Zoning is now in place for an eight-unit housing complex to be built at 1308 Centennial St. in Porter Creek.
Whitehorse city council passed the final two readings of the bylaw for the rezoning at its Feb. 8 meeting in a 5-2 vote. Councillors Samson Hartland and Dan Boyd voted against the final two readings of the bylaw that saw the property move from a Residential Single Detached zoning designation to Residential Multiple Housing (modified).
Hartland highlighted concerns for the neighbourhood that he had also voiced during the rezoning of 1306 Centennial St. in 2020 to a multi-housing zone. He argued the overall changes to the area that have seen a number of multi-residential developments being built in recent years could put a strain on city infrastructure and services.
As he has stated before, Hartland said he would like to see a comprehensive neighbourhood plan for the area before there’s further development.
Boyd also stated his concerns around spot zoning and the overall impact the zoning changes could have on city infrastructure.
While he acknowledged the city’s overall goal to allow for greater density, he said he doesn’t agree with going about it through spot zoning.
He also responded to comments from Coun. Steve Roddick who noted that while there remain issues to deal with such as parking, those matters can be dealt with through other tools outside of the zoning.
Boyd argued those tools should be in place ahead of the zoning.
Roddick, however, pointed to the need for more housing as the city’s population continues to grow and said that type of area is ideal for greater density given the access to transit, a nearby store and school as well as the lot size.
“These are large lots,” he said.
He voiced his own concerns over lighting and parking but pointed to bylaws and regulations — such as a provision for on-street residential parking permits — that could be used to address those matters.
“We do have many options,” he said.
Coun. Laura Cabott also voiced her support for the zoning change, describing a lack of housing as the “number one” issue the city is dealing with.
“This is one way the city can address that,” she said, also pointing out the area has been identified for greater density in the Official Community Plan with good reason due to the accessibility to transit, a store and school.
Pointing to the continued development of the Whistle Bend neighbourhood, Cabott said as housing needs to continue to be built there, it’s also important to have other options available elsewhere in Whitehorse.
She pointed out that there were 800 applicants vying for 250 residential lots in the last Whistle Bend land lottery with all of the lots there “scooped up.”
Council’s vote came following a public hearing on the rezoning in January.
The city received two submissions for the hearing, which brought forward concerns over the building height that would allow for up to 13 metres (though the project is planned to be 11 m), density, parking, light pollution and put forward arguments the multi-residential zone would not be consistent with the neighbourhood’s character.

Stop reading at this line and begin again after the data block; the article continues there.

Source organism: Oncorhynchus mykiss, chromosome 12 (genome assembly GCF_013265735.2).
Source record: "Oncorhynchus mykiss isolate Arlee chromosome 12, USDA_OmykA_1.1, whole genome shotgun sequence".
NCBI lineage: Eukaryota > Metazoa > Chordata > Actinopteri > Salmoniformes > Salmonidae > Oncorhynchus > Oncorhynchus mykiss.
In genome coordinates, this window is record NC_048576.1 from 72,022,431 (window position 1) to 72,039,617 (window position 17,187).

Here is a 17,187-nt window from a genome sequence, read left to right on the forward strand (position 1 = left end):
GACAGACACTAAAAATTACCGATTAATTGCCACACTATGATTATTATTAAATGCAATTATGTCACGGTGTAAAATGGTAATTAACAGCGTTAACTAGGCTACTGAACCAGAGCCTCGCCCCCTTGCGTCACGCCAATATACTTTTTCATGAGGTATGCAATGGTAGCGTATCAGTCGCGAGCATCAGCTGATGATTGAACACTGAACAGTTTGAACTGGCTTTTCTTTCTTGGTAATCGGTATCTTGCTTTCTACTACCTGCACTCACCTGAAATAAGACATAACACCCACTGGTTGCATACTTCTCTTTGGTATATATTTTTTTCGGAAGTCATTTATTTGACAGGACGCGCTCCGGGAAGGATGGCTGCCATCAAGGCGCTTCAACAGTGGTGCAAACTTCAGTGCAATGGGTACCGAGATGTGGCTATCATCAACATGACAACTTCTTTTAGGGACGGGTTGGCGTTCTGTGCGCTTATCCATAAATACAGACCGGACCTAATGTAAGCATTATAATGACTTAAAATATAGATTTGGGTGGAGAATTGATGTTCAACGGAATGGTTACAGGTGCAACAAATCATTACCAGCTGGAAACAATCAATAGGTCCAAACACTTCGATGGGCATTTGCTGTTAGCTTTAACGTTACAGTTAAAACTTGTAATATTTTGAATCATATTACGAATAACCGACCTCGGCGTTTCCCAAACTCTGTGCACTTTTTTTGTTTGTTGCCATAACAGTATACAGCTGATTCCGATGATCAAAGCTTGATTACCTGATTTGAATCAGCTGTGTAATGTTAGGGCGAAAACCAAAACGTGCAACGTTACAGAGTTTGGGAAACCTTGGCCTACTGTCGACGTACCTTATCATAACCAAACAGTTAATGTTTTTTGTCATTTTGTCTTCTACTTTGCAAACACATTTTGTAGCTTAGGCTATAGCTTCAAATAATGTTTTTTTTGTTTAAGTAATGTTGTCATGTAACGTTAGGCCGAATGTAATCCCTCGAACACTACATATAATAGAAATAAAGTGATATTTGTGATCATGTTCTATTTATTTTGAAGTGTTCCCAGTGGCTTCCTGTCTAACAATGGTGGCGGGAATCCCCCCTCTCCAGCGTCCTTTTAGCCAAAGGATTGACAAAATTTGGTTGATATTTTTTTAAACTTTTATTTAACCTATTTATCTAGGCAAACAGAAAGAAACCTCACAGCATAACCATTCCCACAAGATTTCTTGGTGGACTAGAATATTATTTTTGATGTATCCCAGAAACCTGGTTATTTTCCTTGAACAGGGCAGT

In a public hearing report presented to council Feb. 1, city planner Sidharth Agarwal pointed out the property is next door to another 13 m development and across the street from properties zoned for buildings that could be up to 17.5 m.
He also noted the requirement for a three-metre vegetative barrier to the rear of the property that would protect the privacy of those on Elm Street.
Requirements for parking would provide one parking space for each unit and at least one spot for guests, though three guest parking spaces are planned.
On the issue of lighting, it was pointed out that no direct lighting can point to neighbouring properties.
As Agarwal stated in his report to council: “It is important to recognize that lighting is a critical component of Crime Prevention Through Environmental Design (CPTED). The zoning bylaw encourages proper lighting and a sense of safety to residents and pedestrians and discourages undesirable activities. Lighting is also an important component of winter city design to encourage vibrancy during dark winters and add visual interests.
“Acknowledging resident concerns, the city can work with the applicant on landscaping and lighting placement during the development stage to mitigate potential impacts on neighbouring properties as guided by the zoning bylaw.”
It went on to address arguments that the proposed zoning isn’t consistent with the character of the neighbourhood.
Agarwal’s report also cited the Official Community Plan in designating much of Centennial Street as Mixed Use – Residential/Commercial, “recognizing it as a corridor for densification”.
“The justification for densification on Centennial Street is that it runs along a transit route to downtown, is a major thoroughfare with access to the Alaska Highway, is identified as an on-street bicycle route in the city commuter cycling map, and is close to amenities such as schools, parks, trails and a grocery store,” the report read.
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